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Exelon proposes Low Carbon Portfolio Standard, touts importance of nuclear

Nation's biggest nuclear firm makes a play for green money

Exelon (NYSE: EXC) and Illinois lawmakers filed legislation for a plan that would reduce carbon emissions, increase renewable energy and energy efficiency projects and continue operations of the state’s nuclear power plants.
Under the plan, certain utilities would be required to purchase low-carbon energy credits to match 70 percent of electricity used on the distribution system from qualified sources, including solar, wind, hydro, nuclear, tidal, wave and clean coal. A consumer price cap would limit the impact to a 2.015 percent annual increase compared to 2009 rates, or a $2 a month increase on customers’ electricity bills.
Lawmakers said Exelon would need its nuclear power fleet in order to meet a 30 percent reduction from 2005 levels in carbon emissions by the year 2030.
“This legislation will help ensure Illinois has the low-carbon energy sources it will need to meet its obligations under the U.S. EPA’s Clean Power Plan,” said Rep. Larry Walsh Jr. (D-Joliet). “There is simply no way Illinois will achieve meaningful carbon reductions and meet the EPA goals without preserving our current nuclear fleet.”
The State of Illinois submitted a report on the impact of potential nuclear power plant closings that proposed a Low Carbon Portfolio Standard as a solution. It said some of the impacts of nuclear plants’ closures would total $1.8 billion each year in lost economic activity and nearly 8,000 full-time jobs lost; economic damages from increased carbon emissions of between $2.5 billion to $18.6 billion over 10 years; and a significant spike in electricity prices for Illinois customers up to 10 percent, or $437 million, for ComEd customers in the first year, and $810 million to $1.2 billion for Ameren customers.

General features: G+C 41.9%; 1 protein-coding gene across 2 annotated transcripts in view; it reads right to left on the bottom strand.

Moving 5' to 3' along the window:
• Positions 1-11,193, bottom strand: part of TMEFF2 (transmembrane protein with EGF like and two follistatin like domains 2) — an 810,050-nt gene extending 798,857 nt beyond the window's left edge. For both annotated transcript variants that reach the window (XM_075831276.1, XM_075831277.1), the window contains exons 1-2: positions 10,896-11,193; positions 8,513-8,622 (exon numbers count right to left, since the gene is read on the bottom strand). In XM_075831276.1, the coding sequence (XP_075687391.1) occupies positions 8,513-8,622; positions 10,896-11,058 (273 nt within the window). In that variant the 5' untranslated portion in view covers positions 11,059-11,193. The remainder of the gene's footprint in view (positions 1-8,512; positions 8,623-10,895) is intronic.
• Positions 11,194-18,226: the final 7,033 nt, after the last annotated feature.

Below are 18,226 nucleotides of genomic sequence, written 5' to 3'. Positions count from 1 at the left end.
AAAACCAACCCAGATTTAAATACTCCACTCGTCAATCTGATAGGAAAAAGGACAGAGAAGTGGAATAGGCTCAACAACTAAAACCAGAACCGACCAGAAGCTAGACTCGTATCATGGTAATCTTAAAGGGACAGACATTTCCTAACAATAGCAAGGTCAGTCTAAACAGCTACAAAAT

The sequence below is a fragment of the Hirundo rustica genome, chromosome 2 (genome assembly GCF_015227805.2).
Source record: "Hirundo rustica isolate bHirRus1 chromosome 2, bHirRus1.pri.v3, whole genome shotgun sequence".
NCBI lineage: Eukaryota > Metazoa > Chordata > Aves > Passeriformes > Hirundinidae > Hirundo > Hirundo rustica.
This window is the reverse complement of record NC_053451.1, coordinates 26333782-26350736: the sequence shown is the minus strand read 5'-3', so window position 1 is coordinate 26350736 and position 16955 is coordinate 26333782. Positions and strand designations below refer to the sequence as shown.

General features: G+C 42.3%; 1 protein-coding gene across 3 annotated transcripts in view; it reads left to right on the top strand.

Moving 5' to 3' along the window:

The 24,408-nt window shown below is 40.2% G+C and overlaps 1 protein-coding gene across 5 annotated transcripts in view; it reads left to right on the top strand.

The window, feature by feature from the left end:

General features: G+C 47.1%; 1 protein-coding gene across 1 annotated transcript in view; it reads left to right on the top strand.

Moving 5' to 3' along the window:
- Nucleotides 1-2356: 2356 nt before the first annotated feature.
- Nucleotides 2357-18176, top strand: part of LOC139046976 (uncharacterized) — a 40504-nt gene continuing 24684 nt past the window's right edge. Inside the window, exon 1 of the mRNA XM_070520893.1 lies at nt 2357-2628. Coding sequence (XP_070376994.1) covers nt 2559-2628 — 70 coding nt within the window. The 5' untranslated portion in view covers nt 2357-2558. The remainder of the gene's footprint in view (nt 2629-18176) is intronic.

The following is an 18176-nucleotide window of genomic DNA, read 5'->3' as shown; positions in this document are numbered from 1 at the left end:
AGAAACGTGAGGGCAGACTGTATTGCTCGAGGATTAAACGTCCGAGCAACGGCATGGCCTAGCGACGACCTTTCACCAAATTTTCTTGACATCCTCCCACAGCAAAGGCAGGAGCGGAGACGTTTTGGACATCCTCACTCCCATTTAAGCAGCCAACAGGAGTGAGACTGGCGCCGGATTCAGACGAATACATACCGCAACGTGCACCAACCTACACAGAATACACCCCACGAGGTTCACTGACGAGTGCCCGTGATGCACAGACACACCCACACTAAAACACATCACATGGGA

Many groups oppose the legislation, including AARP Illinois and the Better Energy Solutions for Tomorrow Coalition, who call the plan a “bailout” for nuclear plants that will only cost ratepayers.
“Exelon made more than $2 billion last year, and here they are begging for a bailout on the backs of working Illinoisans,” said Bob Gallo, AARP Illinois state director. “This bill would increase rates for older adults living on fixed incomes, working families and small businesses in order to pad Exelon’s profits.”
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